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Critics Say Fuel Efficiency Standards Undermine Auto Safety

Auto safety has been a concern for many automakers in the recent past due to an increase in demand for more efficient vehicles that are also safe and reliable, however, some seem to think that it may be impossible to make extremely fuel efficient vehicles that are also reliable, safe and affordable.

According to recent articles, safety advocates have been reporting they believe the administration’s new fuel economy standards could make vehicles less safe.

The new MPG regulations called the Corporate Average Fuel Economy has been established by the Congress back in 1975 in order to keep up with the oil embargoes due to the energy crisis of the period. The idea behind CAFÉ was to induce an energy consumption reduction. Not, the National Highway Traffic Safety Administration has implemented new regulations, which as a result, set a new standard for new autos concerning fuel efficiency.

According to some of the critics of this new regulation standards, the jump to the 54.4 mpg requirement could have unintended consequences, which could even include hurting the environment.

By 2025, vehicles will have to reach a 54.4 mpg rating or else the automakers will not be complying with federal regulations. The concern has gone from making safer vehicles to making more fuel efficient vehicles, which is making lighter vehicles and small trucks more efficient and lighter, putting these vehicles on the road with heavier trucks that are exempt from this new regulation requirement. According to some of the safety advocates, the reduced weight of the more fuel-efficient cars could increase the risk of injury and even death. According to the National Bureau of Economic Research, the risk of death increases by 47 percent if a passenger vehicle crashes with another vehicle that is 1,000 pounds heavier.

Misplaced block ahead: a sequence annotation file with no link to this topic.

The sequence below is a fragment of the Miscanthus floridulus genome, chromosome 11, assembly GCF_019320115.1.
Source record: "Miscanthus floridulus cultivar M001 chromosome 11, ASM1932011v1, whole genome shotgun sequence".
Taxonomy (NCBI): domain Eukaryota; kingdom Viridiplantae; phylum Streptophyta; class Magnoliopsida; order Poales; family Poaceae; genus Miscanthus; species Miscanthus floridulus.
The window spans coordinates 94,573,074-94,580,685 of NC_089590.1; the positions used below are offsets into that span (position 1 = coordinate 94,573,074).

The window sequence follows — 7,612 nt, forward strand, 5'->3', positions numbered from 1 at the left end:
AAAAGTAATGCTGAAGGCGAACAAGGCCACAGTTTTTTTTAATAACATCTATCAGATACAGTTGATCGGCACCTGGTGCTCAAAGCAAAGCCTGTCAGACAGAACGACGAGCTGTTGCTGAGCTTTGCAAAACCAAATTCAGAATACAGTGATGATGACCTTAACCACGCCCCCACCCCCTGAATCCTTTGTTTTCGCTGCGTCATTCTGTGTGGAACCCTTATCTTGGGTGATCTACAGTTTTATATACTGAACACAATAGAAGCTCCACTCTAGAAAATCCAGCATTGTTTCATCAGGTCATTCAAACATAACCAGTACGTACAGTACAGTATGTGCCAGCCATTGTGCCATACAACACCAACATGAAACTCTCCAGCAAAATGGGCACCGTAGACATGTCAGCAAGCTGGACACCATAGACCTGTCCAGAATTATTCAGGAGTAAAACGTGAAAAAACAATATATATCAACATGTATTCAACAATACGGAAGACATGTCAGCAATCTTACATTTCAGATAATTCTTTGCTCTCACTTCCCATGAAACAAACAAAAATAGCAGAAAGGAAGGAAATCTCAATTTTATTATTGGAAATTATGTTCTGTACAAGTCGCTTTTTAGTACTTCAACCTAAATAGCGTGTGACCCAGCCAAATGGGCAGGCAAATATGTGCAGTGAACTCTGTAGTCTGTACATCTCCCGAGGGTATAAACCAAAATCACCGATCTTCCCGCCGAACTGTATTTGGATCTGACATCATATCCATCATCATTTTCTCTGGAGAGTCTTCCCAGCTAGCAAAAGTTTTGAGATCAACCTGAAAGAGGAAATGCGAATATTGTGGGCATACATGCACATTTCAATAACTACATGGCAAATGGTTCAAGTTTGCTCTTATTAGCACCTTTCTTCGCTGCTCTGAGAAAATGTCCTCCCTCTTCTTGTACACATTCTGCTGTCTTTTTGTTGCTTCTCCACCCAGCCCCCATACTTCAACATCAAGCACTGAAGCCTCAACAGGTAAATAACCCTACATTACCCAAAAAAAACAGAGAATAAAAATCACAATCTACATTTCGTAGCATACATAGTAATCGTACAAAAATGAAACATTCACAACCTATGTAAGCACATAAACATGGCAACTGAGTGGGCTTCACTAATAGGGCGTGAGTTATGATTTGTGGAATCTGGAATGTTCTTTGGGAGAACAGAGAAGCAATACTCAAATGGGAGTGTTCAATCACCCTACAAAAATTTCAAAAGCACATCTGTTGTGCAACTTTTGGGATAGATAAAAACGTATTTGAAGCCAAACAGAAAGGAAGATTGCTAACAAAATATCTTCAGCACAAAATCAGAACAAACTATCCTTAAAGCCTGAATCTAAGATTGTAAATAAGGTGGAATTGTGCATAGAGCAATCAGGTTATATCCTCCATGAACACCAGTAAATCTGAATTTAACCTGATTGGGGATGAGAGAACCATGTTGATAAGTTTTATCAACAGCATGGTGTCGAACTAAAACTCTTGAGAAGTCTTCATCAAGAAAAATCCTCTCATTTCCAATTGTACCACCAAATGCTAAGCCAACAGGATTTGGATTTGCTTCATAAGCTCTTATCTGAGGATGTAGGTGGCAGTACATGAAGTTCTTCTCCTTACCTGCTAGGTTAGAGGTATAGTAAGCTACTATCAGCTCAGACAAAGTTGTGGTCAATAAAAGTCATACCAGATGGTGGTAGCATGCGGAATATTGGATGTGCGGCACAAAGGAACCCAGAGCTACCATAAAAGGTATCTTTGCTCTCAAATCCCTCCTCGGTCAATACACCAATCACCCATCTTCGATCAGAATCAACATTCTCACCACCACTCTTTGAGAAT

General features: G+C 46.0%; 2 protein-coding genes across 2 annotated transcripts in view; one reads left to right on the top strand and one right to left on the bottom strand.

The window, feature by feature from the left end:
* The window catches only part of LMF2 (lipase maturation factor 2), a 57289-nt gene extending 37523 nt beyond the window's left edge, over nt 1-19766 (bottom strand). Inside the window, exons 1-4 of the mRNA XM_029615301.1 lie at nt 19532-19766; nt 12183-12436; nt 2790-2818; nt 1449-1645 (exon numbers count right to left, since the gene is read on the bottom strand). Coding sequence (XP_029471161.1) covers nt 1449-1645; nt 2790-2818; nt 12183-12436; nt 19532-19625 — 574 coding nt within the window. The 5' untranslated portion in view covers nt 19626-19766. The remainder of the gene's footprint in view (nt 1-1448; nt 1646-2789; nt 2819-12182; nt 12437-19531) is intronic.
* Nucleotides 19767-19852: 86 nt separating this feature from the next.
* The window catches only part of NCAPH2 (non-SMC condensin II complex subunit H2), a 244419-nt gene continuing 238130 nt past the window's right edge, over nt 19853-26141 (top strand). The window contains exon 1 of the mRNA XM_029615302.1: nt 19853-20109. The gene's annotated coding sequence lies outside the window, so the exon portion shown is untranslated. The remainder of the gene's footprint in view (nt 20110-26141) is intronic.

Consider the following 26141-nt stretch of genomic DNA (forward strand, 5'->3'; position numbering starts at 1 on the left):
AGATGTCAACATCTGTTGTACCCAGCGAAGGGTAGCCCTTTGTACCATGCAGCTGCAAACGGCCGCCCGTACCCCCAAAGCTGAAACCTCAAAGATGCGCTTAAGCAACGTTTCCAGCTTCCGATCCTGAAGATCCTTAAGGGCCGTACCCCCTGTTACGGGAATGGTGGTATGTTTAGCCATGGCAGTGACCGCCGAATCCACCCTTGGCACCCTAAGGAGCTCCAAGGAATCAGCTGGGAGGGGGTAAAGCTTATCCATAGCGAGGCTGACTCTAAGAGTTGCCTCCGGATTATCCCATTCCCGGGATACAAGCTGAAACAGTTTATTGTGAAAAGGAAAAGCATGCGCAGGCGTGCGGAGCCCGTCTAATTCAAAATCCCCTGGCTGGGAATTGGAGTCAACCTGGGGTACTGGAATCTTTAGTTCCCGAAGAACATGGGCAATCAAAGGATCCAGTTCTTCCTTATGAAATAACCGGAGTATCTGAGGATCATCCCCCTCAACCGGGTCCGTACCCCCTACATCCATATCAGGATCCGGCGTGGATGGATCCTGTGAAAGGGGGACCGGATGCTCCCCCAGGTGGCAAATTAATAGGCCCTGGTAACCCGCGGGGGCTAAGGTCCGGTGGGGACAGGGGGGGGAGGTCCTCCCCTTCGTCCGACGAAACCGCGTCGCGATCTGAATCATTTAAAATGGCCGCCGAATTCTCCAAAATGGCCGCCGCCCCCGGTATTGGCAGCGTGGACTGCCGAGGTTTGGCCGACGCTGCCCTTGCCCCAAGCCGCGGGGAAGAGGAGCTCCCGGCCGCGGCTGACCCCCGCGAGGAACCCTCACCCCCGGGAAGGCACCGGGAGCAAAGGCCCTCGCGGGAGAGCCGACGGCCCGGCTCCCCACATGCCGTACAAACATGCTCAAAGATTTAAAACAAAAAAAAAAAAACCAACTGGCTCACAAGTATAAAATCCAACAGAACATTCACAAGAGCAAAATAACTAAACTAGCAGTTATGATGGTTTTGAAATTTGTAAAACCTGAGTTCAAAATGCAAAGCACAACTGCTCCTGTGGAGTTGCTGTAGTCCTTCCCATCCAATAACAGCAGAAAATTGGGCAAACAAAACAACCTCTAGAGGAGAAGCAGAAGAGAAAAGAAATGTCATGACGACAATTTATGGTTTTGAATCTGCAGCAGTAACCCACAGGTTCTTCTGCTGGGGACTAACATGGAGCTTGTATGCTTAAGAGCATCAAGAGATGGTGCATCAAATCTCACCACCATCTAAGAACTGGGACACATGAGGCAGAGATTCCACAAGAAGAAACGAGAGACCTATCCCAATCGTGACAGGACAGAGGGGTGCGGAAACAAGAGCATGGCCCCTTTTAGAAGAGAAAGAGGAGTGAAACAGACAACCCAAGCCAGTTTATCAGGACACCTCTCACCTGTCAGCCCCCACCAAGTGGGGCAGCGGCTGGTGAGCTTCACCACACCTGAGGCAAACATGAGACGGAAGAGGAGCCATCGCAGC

Some believe that by making vehicles more fuel-efficient without making them extremely costly for the average consumer could make roads less safe due to the fragility of the auto.

Critics of the new fuel economy standards say that an increase in efficiency could also hurt the environment since the use of fuel is less costly and consumers tend to use their vehicles more often than they would were fuel more expensive. According to some of the critics, studies show that as efficiency increases, more fuel is used because the creation of energy is cheaper.

The increase in automotive use could hurt the environment and turn into an unintended consequence.

To read more about what critics are saying about the new efficiency standards, click here for the full article.

About the Author
The Vachon Law Firm is based in Southern California and focuses exclusively on consumer protection litigation.